We have been performing school safety, security, climate, culture and emergency preparedness assessments for five school districts and one independent school in recent weeks. We perform a lot of these projects each year and it is interesting to see how frequently the issue of bullying prevention is detached from other aspects of school safety. This can be a tremendous missed opportunity to reduce the prevalence of school bullying and to improve school culture and climate.
For example, it is very common for schools not to utilize any standard approaches to student supervision which directly correlates to the opportunity for students to engage in bullying behaviors without being directly spotted by school staff. Another common example is the lack of connection between the approach used for student discipline and the opportunity to reduce bullying behaviors. For example, many bullying behaviors are also distinct student disciplinary violations and are also sometimes violations of the state criminal code.
It is also common to see schools and districts that still do not utilize and evidence-based bullying prevention program or campaign even though one excellent campaign is available at no cost to schools through the federal government.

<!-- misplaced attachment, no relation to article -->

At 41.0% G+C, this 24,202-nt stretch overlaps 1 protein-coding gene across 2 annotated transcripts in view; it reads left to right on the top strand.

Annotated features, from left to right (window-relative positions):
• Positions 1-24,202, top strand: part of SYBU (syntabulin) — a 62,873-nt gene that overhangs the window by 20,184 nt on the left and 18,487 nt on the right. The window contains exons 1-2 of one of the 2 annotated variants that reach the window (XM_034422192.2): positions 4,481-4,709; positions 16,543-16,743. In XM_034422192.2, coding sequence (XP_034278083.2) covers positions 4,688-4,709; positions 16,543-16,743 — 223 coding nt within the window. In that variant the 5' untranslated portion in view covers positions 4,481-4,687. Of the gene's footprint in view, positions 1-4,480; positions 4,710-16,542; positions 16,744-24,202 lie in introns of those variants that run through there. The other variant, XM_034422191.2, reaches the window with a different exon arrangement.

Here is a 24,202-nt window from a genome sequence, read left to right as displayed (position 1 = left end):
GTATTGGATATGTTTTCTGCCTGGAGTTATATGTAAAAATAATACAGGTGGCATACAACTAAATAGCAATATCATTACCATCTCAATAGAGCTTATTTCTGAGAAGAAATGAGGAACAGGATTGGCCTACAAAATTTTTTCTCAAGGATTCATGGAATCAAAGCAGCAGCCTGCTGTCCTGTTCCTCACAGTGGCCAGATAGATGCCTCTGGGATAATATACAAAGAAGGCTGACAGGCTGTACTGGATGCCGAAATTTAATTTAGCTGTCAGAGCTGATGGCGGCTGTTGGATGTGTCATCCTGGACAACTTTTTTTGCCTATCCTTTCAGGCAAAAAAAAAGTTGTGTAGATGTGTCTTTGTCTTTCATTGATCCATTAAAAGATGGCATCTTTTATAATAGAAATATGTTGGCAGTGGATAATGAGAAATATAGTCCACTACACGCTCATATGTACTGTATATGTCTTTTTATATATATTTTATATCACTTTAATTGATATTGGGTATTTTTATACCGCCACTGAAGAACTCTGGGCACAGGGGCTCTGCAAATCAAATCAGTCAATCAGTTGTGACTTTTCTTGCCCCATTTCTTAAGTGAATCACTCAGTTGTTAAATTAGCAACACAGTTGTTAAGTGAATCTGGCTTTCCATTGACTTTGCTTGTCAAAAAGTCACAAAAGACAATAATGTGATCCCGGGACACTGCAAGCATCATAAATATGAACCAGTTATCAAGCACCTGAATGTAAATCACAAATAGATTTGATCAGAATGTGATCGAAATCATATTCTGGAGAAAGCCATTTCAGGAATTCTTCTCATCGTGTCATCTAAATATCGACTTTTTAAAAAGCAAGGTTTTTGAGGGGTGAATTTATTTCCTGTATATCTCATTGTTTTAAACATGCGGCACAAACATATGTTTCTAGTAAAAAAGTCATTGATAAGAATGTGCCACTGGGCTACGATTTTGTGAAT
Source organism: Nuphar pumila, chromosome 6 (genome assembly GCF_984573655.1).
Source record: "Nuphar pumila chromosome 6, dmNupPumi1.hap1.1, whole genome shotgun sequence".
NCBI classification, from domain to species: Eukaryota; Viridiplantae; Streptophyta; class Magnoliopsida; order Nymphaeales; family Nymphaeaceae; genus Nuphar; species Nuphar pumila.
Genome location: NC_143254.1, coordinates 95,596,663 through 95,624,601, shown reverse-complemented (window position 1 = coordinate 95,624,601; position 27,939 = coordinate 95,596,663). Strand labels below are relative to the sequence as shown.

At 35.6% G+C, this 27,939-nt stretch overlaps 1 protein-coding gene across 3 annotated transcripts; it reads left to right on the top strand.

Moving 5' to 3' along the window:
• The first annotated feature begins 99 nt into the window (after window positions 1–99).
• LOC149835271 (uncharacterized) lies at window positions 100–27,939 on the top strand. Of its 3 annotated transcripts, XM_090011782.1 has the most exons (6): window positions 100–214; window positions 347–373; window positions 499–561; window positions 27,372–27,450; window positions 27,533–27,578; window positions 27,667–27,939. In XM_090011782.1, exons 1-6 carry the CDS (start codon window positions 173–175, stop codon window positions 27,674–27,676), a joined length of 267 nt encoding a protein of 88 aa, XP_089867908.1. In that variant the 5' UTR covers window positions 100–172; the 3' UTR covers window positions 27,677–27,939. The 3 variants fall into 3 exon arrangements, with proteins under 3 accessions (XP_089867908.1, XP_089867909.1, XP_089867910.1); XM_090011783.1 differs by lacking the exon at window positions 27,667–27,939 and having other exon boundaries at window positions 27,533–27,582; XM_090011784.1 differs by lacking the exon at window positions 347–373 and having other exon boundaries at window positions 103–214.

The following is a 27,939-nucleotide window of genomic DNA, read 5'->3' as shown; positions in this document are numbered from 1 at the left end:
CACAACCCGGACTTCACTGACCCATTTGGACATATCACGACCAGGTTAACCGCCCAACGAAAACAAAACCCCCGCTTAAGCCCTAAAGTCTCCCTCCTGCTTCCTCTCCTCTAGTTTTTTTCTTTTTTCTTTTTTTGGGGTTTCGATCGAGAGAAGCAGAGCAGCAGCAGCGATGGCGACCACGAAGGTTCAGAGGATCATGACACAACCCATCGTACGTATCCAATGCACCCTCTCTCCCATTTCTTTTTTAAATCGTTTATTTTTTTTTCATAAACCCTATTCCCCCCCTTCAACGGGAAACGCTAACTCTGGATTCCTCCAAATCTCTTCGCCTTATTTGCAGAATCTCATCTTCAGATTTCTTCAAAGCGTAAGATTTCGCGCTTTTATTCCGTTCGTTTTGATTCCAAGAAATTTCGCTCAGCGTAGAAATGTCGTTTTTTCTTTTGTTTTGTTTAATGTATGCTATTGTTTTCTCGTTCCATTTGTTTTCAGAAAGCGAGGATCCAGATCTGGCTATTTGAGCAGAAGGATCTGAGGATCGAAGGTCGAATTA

A student who punches another student may in some cases be a form of bullying. If the behavior fits into the pattern of actions described in definitions of bullying as provided by other members of this forum, this would be the case. At the same time, if a teacher observes a student punching another student because they are using proper supervision techniques and the school uses effective disciplinary and as appropriate criminal justice support, the frequency and severity of these types of behaviors will typically be far less frequent.